At Ushahidi, our software is always built on the idea of “meeting people where they already are.” We build software for crowdsourcing, and while we have our own mobile app, we firmly believe that our mobile app or our website shouldn’t be the only way someone can submit a report to Ushahidi. The key is to reduce the barriers to get someone to report. As such, the Ushahidi software has a number of datasources integrated into our platform. A “datasource” is the way we refer to the channels from which you can crowdsource information, or the means by which people can submit to Ushahidi. The datasources we currently have are SMS, twitter, email, embeddable web forms, and an online/offline smartphone-app. For quite a while, we have been tempted to integrate Facebook as a datasource, but the privacy structures around personal pages made this difficult. Over this past few months, that changed. For the Kenyan 2017 election we ran the Uchaguzi election monitoring program, and working in partnership with Facebook, we built a Facebook Messenger chatbot that integrated into Ushahidi. There are over 7 million Facebook users in Kenya, so this was a huge opportunity to engage a big part of the electorate.

This chatbot connects to the Uchaguzi Facebook page, and it replies and starts a conversion when you start talking to it. Building a chatbot has amazing potential for Ushahidi users, because it structures the incoming data (the way you can make a survey have required fields that have to be filled out before you can submit), vs Twitter, which pulls via hashtag or keyword, and then has to go through a manual structuring workflow process. With the chatbot, we made the bot ask the user to choose what survey type they wish to report, ask them to add a description of what they want to report and, if they want to, share a photo and their location.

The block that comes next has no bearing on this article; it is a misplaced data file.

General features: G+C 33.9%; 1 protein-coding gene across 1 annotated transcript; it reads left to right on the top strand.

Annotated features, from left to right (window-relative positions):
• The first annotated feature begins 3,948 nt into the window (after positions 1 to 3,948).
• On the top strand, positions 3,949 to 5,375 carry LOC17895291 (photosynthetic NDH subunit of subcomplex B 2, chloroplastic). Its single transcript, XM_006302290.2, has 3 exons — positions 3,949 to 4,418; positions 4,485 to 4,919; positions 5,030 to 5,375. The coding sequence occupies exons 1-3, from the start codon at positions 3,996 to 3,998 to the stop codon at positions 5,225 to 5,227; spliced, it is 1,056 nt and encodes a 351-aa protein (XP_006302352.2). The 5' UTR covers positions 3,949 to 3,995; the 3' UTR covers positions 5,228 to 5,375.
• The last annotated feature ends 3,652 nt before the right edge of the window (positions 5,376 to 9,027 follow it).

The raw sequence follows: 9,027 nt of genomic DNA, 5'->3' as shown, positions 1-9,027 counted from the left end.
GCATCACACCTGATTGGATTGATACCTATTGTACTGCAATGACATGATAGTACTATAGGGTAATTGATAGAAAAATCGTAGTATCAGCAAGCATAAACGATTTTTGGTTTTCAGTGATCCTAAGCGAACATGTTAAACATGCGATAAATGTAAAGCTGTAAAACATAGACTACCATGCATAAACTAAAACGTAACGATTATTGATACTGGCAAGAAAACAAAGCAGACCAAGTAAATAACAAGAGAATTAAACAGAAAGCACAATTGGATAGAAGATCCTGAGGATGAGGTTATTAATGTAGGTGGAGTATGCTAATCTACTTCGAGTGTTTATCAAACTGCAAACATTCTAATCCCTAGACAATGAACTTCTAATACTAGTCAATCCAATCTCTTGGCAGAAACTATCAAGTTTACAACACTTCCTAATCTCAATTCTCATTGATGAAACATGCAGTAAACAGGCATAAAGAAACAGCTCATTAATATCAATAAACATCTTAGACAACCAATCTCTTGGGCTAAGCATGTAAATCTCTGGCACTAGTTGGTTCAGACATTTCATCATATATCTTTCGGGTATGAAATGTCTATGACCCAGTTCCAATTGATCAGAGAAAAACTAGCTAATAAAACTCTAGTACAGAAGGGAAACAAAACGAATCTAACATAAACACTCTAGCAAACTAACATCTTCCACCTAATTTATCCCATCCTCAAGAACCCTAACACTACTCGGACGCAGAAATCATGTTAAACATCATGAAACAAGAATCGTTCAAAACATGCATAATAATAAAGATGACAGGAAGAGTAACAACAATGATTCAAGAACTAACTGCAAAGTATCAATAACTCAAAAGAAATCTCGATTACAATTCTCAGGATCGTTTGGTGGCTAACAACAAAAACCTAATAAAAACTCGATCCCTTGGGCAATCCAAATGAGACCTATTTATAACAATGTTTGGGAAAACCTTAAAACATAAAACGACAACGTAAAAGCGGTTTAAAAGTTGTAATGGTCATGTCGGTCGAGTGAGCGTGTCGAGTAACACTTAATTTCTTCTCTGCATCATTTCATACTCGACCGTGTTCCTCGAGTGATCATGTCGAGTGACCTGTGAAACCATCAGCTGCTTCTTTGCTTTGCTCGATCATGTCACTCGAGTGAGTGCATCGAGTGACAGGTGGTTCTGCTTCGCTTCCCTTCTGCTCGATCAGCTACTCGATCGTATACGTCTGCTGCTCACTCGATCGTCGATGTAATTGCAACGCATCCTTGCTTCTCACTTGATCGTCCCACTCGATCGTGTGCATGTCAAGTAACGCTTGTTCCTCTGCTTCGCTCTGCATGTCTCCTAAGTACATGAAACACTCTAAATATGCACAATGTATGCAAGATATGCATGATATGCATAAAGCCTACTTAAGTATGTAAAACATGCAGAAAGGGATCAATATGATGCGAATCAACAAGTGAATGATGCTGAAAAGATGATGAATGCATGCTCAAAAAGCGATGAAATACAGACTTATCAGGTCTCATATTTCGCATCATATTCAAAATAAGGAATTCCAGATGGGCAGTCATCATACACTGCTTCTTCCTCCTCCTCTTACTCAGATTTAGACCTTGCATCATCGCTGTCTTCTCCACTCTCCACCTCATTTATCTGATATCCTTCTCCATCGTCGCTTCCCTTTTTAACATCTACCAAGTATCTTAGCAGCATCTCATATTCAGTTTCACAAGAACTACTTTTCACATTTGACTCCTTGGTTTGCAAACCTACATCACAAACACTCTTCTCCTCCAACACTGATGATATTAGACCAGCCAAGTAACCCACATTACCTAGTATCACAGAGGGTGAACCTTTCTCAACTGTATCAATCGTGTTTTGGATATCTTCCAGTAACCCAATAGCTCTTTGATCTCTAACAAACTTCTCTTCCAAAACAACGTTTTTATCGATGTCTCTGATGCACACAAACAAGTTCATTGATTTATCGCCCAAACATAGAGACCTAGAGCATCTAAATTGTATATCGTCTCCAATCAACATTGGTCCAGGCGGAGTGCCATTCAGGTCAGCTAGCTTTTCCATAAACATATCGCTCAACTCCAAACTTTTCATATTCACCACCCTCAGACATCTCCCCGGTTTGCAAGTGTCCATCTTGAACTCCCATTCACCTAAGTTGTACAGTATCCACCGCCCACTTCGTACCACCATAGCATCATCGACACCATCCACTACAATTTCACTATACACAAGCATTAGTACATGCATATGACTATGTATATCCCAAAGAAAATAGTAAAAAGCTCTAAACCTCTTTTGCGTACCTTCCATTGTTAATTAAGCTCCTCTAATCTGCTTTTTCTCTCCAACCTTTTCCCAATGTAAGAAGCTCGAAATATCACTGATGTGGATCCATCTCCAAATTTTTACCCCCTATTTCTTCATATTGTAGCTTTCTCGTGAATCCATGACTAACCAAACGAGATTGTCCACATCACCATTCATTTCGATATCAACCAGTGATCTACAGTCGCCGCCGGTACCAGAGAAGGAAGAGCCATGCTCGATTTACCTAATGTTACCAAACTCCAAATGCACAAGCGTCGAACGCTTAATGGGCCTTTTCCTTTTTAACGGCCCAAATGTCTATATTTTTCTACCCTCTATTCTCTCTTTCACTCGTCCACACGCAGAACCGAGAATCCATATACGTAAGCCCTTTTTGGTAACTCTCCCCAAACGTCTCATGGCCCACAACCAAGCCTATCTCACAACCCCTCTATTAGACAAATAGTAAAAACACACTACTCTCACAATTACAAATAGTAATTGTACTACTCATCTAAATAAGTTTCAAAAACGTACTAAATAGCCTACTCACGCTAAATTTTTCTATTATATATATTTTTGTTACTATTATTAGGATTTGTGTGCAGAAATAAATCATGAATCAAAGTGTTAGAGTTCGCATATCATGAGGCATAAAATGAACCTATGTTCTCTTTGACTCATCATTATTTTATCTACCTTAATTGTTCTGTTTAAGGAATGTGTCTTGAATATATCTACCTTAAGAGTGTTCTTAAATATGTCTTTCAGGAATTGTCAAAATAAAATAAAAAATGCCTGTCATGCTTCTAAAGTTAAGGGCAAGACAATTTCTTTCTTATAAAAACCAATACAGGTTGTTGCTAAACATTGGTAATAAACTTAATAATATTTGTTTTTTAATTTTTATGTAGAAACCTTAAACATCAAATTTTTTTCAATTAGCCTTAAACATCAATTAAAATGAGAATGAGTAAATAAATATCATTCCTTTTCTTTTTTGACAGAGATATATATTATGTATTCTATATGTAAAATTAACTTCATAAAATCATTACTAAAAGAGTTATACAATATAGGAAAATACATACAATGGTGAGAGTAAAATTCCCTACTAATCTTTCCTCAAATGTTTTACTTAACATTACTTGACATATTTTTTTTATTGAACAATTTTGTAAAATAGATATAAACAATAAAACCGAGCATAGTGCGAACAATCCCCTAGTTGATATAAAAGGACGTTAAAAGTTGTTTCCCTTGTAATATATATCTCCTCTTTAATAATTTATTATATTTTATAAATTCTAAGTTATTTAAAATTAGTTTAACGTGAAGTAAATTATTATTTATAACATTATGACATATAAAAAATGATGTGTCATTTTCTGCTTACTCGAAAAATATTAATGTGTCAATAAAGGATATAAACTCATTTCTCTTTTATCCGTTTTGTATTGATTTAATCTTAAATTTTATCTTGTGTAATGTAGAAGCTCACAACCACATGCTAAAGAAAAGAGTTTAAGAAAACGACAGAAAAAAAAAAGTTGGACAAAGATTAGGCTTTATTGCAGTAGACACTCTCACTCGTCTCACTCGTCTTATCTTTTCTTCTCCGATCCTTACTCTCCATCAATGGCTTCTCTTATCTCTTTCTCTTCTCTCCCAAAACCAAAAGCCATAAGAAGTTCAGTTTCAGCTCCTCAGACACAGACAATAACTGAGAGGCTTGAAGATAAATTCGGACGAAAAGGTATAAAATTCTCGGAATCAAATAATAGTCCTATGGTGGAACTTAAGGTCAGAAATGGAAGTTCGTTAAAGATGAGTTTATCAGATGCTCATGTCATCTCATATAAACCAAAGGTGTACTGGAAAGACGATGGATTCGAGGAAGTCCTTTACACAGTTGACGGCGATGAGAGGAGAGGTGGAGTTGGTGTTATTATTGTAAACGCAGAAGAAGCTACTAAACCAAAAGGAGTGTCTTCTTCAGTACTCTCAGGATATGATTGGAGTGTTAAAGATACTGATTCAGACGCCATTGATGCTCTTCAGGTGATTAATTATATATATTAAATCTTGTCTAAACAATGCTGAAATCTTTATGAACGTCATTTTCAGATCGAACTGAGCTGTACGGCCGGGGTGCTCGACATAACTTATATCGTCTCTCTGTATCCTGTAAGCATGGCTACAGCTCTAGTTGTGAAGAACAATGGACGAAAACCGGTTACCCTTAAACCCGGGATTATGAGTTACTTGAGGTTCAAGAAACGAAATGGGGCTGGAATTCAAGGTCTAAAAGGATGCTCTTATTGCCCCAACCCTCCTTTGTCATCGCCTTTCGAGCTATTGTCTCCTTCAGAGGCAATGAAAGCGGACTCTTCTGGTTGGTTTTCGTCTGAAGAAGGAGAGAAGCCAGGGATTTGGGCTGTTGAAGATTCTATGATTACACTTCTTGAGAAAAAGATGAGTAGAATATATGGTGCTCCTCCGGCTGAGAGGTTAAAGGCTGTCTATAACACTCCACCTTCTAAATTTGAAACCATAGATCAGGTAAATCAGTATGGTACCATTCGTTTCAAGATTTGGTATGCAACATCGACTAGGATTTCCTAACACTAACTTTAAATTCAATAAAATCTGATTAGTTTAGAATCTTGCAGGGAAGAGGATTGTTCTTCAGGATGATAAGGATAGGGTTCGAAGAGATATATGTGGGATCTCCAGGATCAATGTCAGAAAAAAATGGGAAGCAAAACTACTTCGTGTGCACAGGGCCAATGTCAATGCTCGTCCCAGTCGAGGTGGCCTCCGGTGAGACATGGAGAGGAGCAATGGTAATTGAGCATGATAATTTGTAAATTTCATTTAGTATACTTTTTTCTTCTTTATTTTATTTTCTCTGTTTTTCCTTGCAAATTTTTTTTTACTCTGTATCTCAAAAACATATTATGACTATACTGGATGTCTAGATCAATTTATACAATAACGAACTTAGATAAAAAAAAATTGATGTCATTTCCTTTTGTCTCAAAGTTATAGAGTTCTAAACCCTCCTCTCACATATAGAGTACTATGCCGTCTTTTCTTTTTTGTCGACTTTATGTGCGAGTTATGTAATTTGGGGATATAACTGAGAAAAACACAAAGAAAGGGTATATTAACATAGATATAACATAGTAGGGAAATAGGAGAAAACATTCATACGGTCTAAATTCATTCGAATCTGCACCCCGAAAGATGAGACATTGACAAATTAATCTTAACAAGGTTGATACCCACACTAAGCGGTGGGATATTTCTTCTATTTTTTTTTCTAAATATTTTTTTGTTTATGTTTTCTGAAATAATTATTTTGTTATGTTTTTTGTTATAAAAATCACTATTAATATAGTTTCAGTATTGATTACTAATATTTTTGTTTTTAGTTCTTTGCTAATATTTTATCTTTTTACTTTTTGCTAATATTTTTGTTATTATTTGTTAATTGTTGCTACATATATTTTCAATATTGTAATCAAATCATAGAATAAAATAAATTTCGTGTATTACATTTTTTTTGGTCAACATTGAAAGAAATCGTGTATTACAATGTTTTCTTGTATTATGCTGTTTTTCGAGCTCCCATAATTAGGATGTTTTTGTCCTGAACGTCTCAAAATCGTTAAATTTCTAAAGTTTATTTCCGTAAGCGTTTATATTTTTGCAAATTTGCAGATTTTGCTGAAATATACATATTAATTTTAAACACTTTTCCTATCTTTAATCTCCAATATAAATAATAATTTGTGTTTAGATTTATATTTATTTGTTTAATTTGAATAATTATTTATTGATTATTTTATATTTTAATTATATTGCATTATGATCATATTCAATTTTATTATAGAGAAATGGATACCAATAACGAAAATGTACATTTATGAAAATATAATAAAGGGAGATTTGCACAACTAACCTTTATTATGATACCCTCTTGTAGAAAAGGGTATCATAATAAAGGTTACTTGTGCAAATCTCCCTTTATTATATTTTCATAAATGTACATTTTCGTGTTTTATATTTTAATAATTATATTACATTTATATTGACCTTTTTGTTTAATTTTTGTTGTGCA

The response was fantastic! Users clearly wanted to use Facebook as a datasource. 3000 people interacted with the bot during the election week. Half of them had something they wanted to share with us and this resulted in 923 structured posts which we still are working on validating and publishing on the Uchaguzi-site. We learnt a lot from the massive user-response we got and will use this to further refine and improve how we can integrate Facebook as a datasource into the core Ushahidi platform in the future.

The main lesson we learned was that the users want to start chatting with the bot straight away. We had a user flow that required users pressing a button to start reporting and answer the questions asked. We didn’t make this button-requirement to start clear enough, and as such some users sme struggled to get their message through, causing the bot to answer with a response like “OH MY, I am not programmed to understand what you are saying!”. We are redesigning this process, and for those of you who struggled to get the bot to understand you but still reported in your testimonies: we have extracted your conversations and all the things you wanted to share with us and loaded your messages as posts into the Uchaguzi-site for further validation.

Another interesting thing we saw was the ability to follow reports and updates during a longer time. For example one user reported he and other officials were stranded with election-materials and struggled to get transportation, only to later come back to us and report that they finally got transportation and the issue was solved. This kind of information and ability to follow a report and updates on what is happening during a longer timespan is very valuable and help the moderators of a deployment to track the emergency and validity of reports.

We believe in reaching people where they already are. There are over 2 billion Facebook users, so this clearly is essential to achieve that goal. But not only is it incredible to integrate Facebook into Ushahidi, the experience of integrating a chatbot to dramatically improve the tedious manual process of structuring is a game-changer for Ushahidi deployments dealing with massive amounts of data in time-sensitive situations like elections or crisis response. This allows those precious human hours to be focused on tasks that humans do better, like calling to validate or escalating an issue to the appropriate response teams.

After building and running this experiment, you can certainly look forward to future features with Facebook Messenger and chat bots.

Sincerely, The Ushahidi team.